Wednesday, October 21, 2015

PARCC Test Results in NJ: Child Abuse on the Grand Scale

Well, the PARCC test results are out in New Jersey and to no one's surprise, the scores were low. Certainly the State Department of Education was not surprised, since they know that similar forms of the test had similar results in states like New York where an earlier version of the test was taken and where a scant 30% of students were judged to be meeting or exceeding standards. And so it is in New Jersey, where in no grade level did more than half of the students pass the test.

New Jersey Commissioner of Education, David Hespe, says that "There is still much work to be done in ensuring all of our students are fully prepared for the 21st century demands of college and career." Of course that is the official line of all reform minded politicians from President Obama, to US Secretary of Education, Arne Duncan, to Bill Gates to everybody else who seeks to discredit parents, students, teachers, their unions and public education in general. Low test scores are a major component of the reformers drive for privatizing education through charter schools, vouchers, national standards, over-testing of children and the elimination teacher job protections.

But this test tells us nothing about our children's preparedness for college and career. In fact, the only thing these test results tell us is that the test is deeply and irretrievably flawed. Any competent teacher will tell you that if more than 50% of the students in a class fail a test that there is something wrong with the test. I recently gave a test in my college freshman class. While 95% of the students passed the test, one section of the test caused many students trouble. When I returned the test to the students at the next class, I asked them what gave them trouble with that section of the test that I had thought would be fairly easy. Together we determined that some of the students, who had only taken one other test from me, were confused by the format of the question and had not studied for what the test was asking of them. I noted this and determined to make changes in future tests to insure students knew the expectations and had a better chance at being successful.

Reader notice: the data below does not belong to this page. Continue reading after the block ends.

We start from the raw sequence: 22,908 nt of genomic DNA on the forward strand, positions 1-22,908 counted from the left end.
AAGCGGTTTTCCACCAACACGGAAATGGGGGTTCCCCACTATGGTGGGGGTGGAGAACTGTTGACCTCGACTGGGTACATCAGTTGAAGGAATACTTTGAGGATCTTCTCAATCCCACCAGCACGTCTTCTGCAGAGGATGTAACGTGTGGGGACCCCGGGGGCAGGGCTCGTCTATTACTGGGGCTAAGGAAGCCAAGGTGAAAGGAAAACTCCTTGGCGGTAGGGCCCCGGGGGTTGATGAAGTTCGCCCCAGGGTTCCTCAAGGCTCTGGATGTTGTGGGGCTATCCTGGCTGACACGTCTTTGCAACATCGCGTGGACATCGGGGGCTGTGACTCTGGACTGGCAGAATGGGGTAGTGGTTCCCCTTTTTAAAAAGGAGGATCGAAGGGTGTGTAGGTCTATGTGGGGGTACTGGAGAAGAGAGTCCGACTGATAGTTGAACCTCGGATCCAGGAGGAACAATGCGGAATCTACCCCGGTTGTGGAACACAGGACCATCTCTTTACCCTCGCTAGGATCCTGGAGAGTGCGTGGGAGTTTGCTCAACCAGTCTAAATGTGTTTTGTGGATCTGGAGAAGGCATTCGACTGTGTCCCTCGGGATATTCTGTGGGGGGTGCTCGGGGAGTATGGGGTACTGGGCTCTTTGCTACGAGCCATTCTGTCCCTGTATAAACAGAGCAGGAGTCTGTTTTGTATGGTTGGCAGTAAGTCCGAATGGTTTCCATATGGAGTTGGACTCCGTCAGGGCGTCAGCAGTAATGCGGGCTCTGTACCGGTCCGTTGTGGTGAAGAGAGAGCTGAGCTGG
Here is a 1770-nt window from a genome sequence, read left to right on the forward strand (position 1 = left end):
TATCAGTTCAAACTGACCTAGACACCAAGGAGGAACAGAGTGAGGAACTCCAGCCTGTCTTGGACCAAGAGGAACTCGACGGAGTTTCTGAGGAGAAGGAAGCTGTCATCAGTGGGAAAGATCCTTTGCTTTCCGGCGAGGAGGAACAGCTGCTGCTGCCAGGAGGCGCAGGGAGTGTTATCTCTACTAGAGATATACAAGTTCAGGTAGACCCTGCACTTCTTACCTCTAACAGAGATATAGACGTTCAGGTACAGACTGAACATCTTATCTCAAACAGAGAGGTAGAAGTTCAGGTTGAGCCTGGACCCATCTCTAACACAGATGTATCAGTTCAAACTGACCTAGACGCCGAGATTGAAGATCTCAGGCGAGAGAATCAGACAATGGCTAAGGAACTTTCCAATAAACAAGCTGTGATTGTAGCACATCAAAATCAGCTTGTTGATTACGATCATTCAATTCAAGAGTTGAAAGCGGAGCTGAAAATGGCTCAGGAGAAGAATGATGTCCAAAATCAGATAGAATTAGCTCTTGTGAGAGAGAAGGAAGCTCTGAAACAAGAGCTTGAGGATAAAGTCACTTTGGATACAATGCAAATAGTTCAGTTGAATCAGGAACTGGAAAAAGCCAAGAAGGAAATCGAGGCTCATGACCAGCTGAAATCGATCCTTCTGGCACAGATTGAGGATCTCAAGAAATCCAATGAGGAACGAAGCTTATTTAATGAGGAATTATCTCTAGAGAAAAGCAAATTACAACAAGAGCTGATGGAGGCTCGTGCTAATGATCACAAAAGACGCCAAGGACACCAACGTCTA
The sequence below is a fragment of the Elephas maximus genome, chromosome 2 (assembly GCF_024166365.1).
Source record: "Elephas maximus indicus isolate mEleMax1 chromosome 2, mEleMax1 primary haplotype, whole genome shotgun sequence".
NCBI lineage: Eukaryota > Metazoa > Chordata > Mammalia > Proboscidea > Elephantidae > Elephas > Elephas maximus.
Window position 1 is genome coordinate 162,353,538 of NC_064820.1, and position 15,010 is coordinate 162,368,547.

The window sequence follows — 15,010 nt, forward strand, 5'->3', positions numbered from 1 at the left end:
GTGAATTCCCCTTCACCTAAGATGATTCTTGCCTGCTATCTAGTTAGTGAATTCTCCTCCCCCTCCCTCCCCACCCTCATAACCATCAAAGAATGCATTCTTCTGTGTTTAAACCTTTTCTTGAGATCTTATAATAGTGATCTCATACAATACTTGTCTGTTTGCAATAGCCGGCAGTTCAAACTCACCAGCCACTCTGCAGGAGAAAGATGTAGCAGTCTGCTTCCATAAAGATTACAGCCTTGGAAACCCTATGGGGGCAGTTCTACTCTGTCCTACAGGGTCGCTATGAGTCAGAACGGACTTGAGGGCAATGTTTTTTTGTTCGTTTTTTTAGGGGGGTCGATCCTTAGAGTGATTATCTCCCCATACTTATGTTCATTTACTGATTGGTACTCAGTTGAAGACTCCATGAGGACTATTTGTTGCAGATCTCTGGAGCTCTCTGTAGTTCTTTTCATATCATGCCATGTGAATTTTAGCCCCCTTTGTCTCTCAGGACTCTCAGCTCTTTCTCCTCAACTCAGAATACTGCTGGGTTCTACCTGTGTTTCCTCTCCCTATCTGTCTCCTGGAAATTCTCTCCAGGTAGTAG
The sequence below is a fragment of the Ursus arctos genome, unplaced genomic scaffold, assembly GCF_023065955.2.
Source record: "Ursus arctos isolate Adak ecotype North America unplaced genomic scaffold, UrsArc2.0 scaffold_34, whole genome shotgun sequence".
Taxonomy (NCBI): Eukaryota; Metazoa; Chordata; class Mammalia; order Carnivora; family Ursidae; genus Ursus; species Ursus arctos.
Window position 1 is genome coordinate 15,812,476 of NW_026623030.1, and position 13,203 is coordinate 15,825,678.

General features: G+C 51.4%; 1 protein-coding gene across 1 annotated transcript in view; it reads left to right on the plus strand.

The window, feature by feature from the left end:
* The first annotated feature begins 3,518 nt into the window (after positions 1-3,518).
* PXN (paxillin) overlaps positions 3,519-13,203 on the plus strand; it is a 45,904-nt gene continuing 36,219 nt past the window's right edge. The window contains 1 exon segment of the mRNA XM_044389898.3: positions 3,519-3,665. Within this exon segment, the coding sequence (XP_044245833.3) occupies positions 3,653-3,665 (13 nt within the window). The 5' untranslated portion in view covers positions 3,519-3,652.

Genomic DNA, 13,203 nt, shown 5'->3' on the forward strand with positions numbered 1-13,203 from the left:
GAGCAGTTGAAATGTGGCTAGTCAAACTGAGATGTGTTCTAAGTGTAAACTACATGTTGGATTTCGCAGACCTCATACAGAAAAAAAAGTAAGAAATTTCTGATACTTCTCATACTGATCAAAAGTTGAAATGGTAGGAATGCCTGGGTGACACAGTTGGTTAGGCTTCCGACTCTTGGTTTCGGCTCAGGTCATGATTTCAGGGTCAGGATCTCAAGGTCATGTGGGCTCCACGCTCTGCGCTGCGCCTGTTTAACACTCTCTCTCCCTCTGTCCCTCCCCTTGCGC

Like many other PARCC observers, I predicted the PARRC scores would be low long before anyone took the test. This did not take rocket science. All I did was look at the reading passages for the English/language arts part of the exam and note that they were, for the most part, about 2 grade levels above what should be expected for a student at that grade. I also looked at the readability of the word problems in math and found similar concerns. I also examined the questions asked of students and the match between the passages and the students. You can read those analyses here, here, here and here. Our children were set up to fail this test, so that education reformers can continue to argue for the dismantling of public education. In New Jersey, all anyone needs to do is look at what is happening in Newark and Camden to see that private companies are taking over public education. The PARCC test is simply one more stake to the heart for public schooling.

All New Jersey parents and teachers want every child to be a high achiever and there is nothing wrong with having high expectations for children. But when education bureaucrats seek to advance their own agendas by setting a testing bar above what a child should be expected to do, that does not lead to high achievement, it leads to frustration and feelings of failure. 

Here is what Commisioner Hespe should have said about the PARCC test. "Any test where more than 50% of children fall below expectations is obviously a flawed test. We at the State Department need to go back to the drawing board and find out what we did wrong and see if we can correct it for the future. Governor Christie and I would like to apologize to the parents and children of New Jersey for putting them through this fruitless exercise and we promise to do better by talking to parents, students and teachers about ways to design a test that is both more fair and more useful for informing instruction going forward."

I am not holding my breath for this statement. Until such enlightenment comes out of the state department, however, I recommend all New Jersey parents simply refuse to let their children take the test. Opt Out when testing time rolls around again. 

Setting kids up for failure constitutes child abuse.